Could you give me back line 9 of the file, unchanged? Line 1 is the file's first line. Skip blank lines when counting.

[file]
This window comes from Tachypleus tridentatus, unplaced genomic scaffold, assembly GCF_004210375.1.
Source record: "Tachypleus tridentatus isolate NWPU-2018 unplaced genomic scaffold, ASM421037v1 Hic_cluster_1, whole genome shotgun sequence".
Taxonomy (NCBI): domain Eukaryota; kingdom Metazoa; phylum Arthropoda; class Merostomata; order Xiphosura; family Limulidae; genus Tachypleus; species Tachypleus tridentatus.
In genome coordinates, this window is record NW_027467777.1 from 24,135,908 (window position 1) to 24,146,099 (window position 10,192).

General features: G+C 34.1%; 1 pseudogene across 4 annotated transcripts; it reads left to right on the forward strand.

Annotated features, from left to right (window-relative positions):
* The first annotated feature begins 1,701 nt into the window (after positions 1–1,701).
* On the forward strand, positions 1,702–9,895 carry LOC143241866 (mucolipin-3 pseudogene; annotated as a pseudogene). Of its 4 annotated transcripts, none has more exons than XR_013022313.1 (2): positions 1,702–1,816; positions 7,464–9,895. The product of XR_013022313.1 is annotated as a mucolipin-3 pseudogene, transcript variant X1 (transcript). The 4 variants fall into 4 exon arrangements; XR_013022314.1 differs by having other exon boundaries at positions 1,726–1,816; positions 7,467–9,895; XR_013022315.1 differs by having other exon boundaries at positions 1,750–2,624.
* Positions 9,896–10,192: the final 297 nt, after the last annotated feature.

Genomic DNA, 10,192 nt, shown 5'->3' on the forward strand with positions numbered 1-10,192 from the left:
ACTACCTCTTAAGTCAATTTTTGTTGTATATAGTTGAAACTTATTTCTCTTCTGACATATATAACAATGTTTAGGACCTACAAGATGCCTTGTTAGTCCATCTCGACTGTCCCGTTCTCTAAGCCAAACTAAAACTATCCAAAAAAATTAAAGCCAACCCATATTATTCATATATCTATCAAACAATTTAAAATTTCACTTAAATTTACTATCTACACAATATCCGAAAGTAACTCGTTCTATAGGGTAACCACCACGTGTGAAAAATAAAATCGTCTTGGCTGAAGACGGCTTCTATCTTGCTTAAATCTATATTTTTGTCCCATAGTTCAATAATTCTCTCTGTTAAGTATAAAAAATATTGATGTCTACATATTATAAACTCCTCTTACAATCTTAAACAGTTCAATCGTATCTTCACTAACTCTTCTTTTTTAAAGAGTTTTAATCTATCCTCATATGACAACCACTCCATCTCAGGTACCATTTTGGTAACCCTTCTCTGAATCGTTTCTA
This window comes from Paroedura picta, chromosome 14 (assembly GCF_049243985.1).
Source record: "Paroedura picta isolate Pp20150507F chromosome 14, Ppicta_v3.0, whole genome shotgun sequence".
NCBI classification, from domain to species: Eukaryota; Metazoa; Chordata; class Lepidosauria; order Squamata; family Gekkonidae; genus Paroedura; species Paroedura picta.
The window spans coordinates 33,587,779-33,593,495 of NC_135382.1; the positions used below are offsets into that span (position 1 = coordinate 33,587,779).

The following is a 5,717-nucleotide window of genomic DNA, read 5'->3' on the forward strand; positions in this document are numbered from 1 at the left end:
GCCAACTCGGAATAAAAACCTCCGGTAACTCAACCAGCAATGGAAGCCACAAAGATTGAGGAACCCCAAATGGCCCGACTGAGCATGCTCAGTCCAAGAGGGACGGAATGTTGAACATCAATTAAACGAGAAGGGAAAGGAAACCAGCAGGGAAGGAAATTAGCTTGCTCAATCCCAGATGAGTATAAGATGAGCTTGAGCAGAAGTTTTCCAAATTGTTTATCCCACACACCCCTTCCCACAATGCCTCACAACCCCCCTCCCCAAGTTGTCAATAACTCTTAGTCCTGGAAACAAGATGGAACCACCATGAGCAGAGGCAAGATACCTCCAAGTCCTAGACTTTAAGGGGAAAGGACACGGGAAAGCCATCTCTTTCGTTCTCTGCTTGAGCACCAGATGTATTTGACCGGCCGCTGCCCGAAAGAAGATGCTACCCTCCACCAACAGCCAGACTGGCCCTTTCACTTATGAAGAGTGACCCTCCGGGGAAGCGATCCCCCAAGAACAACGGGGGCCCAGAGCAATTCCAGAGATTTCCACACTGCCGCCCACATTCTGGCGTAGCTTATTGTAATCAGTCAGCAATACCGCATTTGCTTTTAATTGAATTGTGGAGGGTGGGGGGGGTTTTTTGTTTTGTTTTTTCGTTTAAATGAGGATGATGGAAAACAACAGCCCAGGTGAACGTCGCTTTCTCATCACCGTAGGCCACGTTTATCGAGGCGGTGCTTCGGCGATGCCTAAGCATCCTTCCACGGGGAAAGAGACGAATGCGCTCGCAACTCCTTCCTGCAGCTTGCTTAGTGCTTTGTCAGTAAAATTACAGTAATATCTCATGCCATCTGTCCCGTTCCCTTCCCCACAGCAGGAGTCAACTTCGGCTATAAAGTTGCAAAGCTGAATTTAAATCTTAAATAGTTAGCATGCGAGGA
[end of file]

* Positions 9,896–10,192: the final 297 nt, after the last annotated feature.